Like many college students, Northeastern University junior Emma Rapp, was feeling in a bit of a funk at the start of 2020. It was not until school went online and she found herself alone in her apartment that she decided to start her passion project: a food Instagram @eats.of.ems. Born out of boredom and her need for creativity, this small project has quickly turned into a successful business with over 4,000 followers in just two short months.
Combining her passion for food and nutrition with her love for photography, Rapp launched her account and pushed herself out of her creative funk.
@eats.of.ems consists of recipes inspired by the things Rapp is cooking and eating at the moment, but also features recipes that she has pulled from other accounts and credits when she makes them.
“At the end of the day anyone can make food, but you have to know how to take a good picture and that’s what really grabs an audience… that’s what makes people want to click on something,” Rapp says.
But making her food look good is not the only reason why @eats.of.ems has gained so much traction. It is Rapp’s down to earth personality that makes her relatable and fun to follow on Instagram. From her VIQ series (Very Important Question) that she posts daily on her story, to her IGTV videos she produces, her personality shines and makes viewers feel like they too can make these fun recipes. She cares about her followers and wants to engage with them and get to know them on a more personal level.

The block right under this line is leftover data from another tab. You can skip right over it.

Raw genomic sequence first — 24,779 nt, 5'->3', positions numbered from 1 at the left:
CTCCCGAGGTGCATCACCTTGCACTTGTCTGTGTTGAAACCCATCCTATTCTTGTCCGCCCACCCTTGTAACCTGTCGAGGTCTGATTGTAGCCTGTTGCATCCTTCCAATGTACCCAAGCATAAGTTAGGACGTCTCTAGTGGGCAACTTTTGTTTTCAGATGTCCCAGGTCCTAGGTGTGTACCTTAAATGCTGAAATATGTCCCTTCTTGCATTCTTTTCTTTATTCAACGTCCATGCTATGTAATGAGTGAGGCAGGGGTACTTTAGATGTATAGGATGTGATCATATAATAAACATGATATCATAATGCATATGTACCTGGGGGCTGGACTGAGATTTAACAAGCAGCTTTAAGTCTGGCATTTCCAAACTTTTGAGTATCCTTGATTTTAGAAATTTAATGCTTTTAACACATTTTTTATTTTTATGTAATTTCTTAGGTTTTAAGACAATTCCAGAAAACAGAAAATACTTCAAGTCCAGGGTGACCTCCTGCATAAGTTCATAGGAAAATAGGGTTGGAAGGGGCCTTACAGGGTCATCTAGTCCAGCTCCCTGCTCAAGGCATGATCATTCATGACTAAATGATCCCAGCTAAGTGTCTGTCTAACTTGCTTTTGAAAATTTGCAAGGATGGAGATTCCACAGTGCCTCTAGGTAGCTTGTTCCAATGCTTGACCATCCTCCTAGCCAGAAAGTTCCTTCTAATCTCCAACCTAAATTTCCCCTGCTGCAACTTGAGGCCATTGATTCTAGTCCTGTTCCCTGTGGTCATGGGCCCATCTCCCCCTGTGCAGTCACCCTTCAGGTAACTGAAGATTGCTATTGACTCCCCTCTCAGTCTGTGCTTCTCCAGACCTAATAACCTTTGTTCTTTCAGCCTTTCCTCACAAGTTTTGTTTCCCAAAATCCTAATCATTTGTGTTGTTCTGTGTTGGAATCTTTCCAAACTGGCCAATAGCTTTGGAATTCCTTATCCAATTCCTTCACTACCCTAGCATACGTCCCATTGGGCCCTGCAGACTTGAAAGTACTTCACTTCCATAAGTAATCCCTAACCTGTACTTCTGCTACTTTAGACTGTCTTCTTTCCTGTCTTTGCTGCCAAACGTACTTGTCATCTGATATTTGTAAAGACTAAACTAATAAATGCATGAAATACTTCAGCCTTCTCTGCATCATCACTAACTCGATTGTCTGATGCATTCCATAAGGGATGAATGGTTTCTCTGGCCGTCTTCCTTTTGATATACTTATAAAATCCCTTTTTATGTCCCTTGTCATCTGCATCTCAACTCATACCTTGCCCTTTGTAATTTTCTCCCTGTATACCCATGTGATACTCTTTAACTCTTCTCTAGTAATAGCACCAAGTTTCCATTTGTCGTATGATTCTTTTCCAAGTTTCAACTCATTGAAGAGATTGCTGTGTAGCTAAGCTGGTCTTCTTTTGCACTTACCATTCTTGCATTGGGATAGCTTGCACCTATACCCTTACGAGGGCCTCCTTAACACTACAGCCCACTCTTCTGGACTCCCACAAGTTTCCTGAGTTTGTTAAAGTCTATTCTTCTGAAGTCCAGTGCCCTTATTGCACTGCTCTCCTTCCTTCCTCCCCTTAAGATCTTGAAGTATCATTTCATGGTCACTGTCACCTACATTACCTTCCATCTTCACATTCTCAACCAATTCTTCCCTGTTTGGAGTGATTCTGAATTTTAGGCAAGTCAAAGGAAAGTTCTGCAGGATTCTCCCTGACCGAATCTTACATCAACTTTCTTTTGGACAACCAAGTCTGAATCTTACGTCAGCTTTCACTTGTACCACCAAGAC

Rapp likes to say that she is the CEO of making things that are not fancy look fancy. “ I think that’s a very fun part of food and a big part of my mission. Making things that are replicable and entertaining to look at, both in terms of how I describe them and the image themselves.”
Through her food account, Rapp also discovered a close knit community of other food Instagrammers who share recipes and support each other. Although @eats.of.ems purpose is to provide a more light-hearted feel, some accounts are more geared towards mental health, eating disorder recovery, or someone’s fitness journey. Despite the different missions, everyone is so supportive.
“There are a lot of people who have accounts that are my age so I feel like I’ve had very cool, meaningful conversations and have met people virtually through this space,” Rapp said. “I’ve just been really blown away by the telos of them and the journey that the account holder has been on.”
Only a few months in, Rapp’s follower count has been growing rapidly. Although initially making it for herself, she quickly switched over to a growth mindset and has crafted more intention with her account.
“The growth rate has been pretty insane… sometimes I just step back and am like what is going on,” Rapp said.
But this newfound success is not from luck and does not come easily. Rapp works a 9-5 job and manages to post to her account on her breaks and during her meals. Rapp’s success has also contributed to her commitment to strategically use her account’s analytics to make decisions. She continues to find ways to separate herself from other accounts — helping exponentially with her growth.
Although Rapp is not sure if she will continue with the same amount of “gusto,” as she puts it when quarantine is over, @eats.of.ems is something that she wants to keep doing.
For anyone thinking of pursuing a passion project, Rapp’s advice is to just go for it, and start.
You can find Rapp’s account on Instagram as @eats.of.ems and be sure to look out for upcoming partnerships, giveaways, and recipes!